Therefore, a report accompanying the draft legislation would require the National Defense Stockpile Manager “to provide a briefing to the House Committee on Armed Services not later than September 30, 2022, on the stockpile status of antimony. The briefing shall include not only the status of the current stockpile, but also a 5-year outlook of these minerals and current and future supply chain vulnerabilities.”

    It is encouraging to see policy stakeholders are beginning to see our nation’s critical minerals challenge in a broader context stretching beyond the rare earths and battery criticals.  However, as followers of ARPN well know, draft legislation is just the very first stop in a long journey.

    Even if legislation is enacted, it unfortunately is not always effectively implemented, as recent correspondence by U.S. Senators Joe Manchin (D-WV), Chairman of the Senate Energy and Natural Resources Committee, and Lisa Murkowski (R-AK), a senior member of the committee, in a series of joint letters to key members of the Biden Administration lamenting the delayed implementation of several critical minerals provisions enacted in 2020 and 2021, shows.

    In 2019, ARPN’s Daniel McGroarty told U.S. Senators in a hearing on critical mineral supply chain issues, that we “can’t admire the problem anymore. We don’t have the luxury of time.”

    That was almost three years ago, and before a global pandemic sent supply chains into turmoil and before Russia decided to invade Ukraine.   The stakes are too high to not act swiftly and comprehensively, in the context of an “all-of-the-above” approach across the entire value chain, from mine to manufacturing.

  • As Stakes Continue to Get Higher, Critical Minerals Challenge Goes Mainstream with Realization Issue Goes Beyond “Battery Criticals”

    Supply chain challenges in the wake of the coronavirus pandemic, Russia’s war on Ukraine, rising resource nationalism in the southern hemisphere, and now China’s Xi Jinping doubling-down on its zero-Covid policy this week which may lead to more lockdowns with serious economic and trade consequences – critical mineral supply chains can’t seem to catch a break. As [...]
  • The DPA in the Context of Russia’s Invasion of Ukraine and Chinese Strategy – “Back to the Future”?

    Stressing that the “The United States depends on unreliable foreign sources for many of the strategic and critical materials necessary for the clean energy,” specifically for EV and large capacity batteries, U.S. President Joe Biden invoked the Defense Production Act (DPA) to accelerate buildout of domestic supply chains via Presidential Determination earlier this month. While, as Reuter columnist Andy [...]
  • The Reorganization of the Post-Cold War Geopolitical Landscape and its Impact on Critical Mineral Supply – A Look at Copper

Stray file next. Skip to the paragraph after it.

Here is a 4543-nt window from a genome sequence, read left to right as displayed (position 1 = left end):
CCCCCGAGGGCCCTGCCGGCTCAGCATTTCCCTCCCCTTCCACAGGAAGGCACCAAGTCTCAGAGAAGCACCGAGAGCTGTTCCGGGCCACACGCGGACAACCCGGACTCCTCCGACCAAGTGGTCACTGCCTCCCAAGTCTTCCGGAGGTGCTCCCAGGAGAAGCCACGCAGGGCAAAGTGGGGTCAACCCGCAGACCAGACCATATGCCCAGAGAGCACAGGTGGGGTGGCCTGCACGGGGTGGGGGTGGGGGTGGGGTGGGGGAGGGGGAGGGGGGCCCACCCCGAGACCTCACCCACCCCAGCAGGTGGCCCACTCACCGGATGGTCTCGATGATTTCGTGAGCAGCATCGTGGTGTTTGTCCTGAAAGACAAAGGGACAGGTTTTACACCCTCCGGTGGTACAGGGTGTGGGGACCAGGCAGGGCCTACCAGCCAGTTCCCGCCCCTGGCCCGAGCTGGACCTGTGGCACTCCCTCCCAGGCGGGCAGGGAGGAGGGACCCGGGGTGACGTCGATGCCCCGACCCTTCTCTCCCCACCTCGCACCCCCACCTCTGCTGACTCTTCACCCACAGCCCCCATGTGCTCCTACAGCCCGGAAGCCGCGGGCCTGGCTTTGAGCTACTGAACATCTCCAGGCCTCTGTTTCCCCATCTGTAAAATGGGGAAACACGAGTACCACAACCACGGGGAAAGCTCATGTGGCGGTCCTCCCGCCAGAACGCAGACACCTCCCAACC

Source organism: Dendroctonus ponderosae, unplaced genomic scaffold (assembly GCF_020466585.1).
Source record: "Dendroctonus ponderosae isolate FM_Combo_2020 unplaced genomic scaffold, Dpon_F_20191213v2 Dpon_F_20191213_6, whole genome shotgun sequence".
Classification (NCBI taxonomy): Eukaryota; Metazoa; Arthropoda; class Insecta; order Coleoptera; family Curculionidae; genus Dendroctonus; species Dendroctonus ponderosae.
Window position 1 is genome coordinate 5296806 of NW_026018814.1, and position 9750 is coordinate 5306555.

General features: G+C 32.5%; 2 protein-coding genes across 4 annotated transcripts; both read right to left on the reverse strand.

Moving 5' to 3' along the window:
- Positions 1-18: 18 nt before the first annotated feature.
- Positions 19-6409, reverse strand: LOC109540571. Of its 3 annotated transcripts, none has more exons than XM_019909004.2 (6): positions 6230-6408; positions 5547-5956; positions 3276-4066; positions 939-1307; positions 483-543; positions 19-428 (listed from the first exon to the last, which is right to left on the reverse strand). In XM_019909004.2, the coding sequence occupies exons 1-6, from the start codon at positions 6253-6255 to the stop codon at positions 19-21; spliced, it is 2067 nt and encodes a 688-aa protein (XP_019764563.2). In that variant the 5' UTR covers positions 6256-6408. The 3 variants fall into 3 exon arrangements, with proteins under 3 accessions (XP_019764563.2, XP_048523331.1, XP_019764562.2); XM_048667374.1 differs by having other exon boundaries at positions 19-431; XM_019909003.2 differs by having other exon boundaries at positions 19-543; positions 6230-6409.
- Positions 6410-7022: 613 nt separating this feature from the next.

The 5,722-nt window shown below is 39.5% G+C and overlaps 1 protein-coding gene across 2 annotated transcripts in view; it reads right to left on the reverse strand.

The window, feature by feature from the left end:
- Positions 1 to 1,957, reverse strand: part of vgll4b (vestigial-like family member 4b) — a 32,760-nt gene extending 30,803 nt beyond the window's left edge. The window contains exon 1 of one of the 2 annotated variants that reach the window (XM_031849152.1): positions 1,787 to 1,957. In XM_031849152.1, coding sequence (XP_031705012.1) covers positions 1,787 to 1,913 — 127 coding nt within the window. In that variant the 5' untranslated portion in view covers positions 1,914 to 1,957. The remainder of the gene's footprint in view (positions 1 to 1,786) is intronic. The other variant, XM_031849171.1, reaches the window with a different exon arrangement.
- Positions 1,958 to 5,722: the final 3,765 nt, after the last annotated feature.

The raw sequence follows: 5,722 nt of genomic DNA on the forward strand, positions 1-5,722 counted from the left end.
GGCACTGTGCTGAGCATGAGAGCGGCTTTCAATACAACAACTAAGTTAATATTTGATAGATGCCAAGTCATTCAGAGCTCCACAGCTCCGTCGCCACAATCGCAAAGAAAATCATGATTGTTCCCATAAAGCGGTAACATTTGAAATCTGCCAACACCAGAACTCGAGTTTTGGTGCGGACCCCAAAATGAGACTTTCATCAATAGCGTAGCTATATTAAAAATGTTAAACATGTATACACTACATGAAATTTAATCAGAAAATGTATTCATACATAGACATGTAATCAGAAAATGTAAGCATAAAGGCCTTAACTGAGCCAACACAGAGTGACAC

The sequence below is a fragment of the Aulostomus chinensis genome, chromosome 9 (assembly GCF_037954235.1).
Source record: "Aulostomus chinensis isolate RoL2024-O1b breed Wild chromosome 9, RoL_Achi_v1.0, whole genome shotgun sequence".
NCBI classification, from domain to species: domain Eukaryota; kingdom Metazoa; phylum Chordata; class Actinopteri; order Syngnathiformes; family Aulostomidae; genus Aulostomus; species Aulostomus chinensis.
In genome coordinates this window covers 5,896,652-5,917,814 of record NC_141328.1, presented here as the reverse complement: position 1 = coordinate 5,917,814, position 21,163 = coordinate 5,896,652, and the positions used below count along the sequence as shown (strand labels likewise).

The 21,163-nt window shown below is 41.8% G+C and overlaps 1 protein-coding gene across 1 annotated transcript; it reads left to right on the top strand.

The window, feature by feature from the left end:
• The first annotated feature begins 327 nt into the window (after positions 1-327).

Pandemic induced supply chain shocks, increasing resource nationalism in various parts of the world, and Russia’s invasion of Ukraine exactly one month ago have brought the stakes for securing critical mineral resource supply chains to a whole new level. The emerging geopolitical landscape has sent countries scrambling to devise strategies to not only ensure steady [...]
  • Russia’s War on Ukraine and Rising Resource Nationalism to Reshape Global Post-Cold War Order and Resource Supply Chains – A Look at Cobalt

    With a single electric vehicle battery requiring between 10 and 30 pounds of cobalt content, the lustrous, silvery blue, hard ferromagnetic, brittle nickel and copper co-product has long attained “critical mineral” status. However, with most global supplies of the material coming from the Democratic Republic of the Congo, where mining conditions often involve unethical labor standards and [...]
  • Russia’s War on Ukraine Hits Critical Mineral Supply Chains: A Look at Nickel

     While in the early days of Russia’s invasion of Ukraine, concerns over how the war would impact global supply chains were mostly focused on oil and natural gas, it quickly became apparent that the ramifications of drawn-out hostilities would stretch far beyond the global oil and gas sector. With Ukraine considered the “breadbasket of Europe,” Russia’s invasion [...]
  • The Stakes Just Got Higher – The State of U.S. Critical Mineral Resource Security

    Set to deliver his first State of the Union address today (March 1, 2022), U.S. President Joe Biden will likely have to tweak the outline for his speech considering the latest developments in Ukraine, and the resulting implications for the United States, and the world as a whole. Against growing tensions, we recently highlighted mounting [...]
  • Another Look at Geopolitical Pressures on Mineral Resource Policy: China’s and Russia’s “No Limits” Partnership Spells More Trouble

    Earlier this month, during a meeting in Beijing hours before the kickoff of the Winter Olympics and against the backdrop of Russia amassing troops at its border with Ukraine, Russian President Vladimir Putin and China’s Xi Jinping issued a joint statement calling out what they see as “interference in the internal affairs” of other states by “some forces [...]
  • Russia Pushes for Global Rare Earth Market Share as U.S. Struggles to Move Forward With Critical Minerals Initiatives

    Russia is certainly making headlines this week.  Quite obviously, much of the media attention is focused around President Vladimir Putin’s declaration that Russia has approved a vaccine for the coronavirus (after less than two months of testing) — but developments in the critical minerals realm also warrant attention: A top Russian government official has told [...]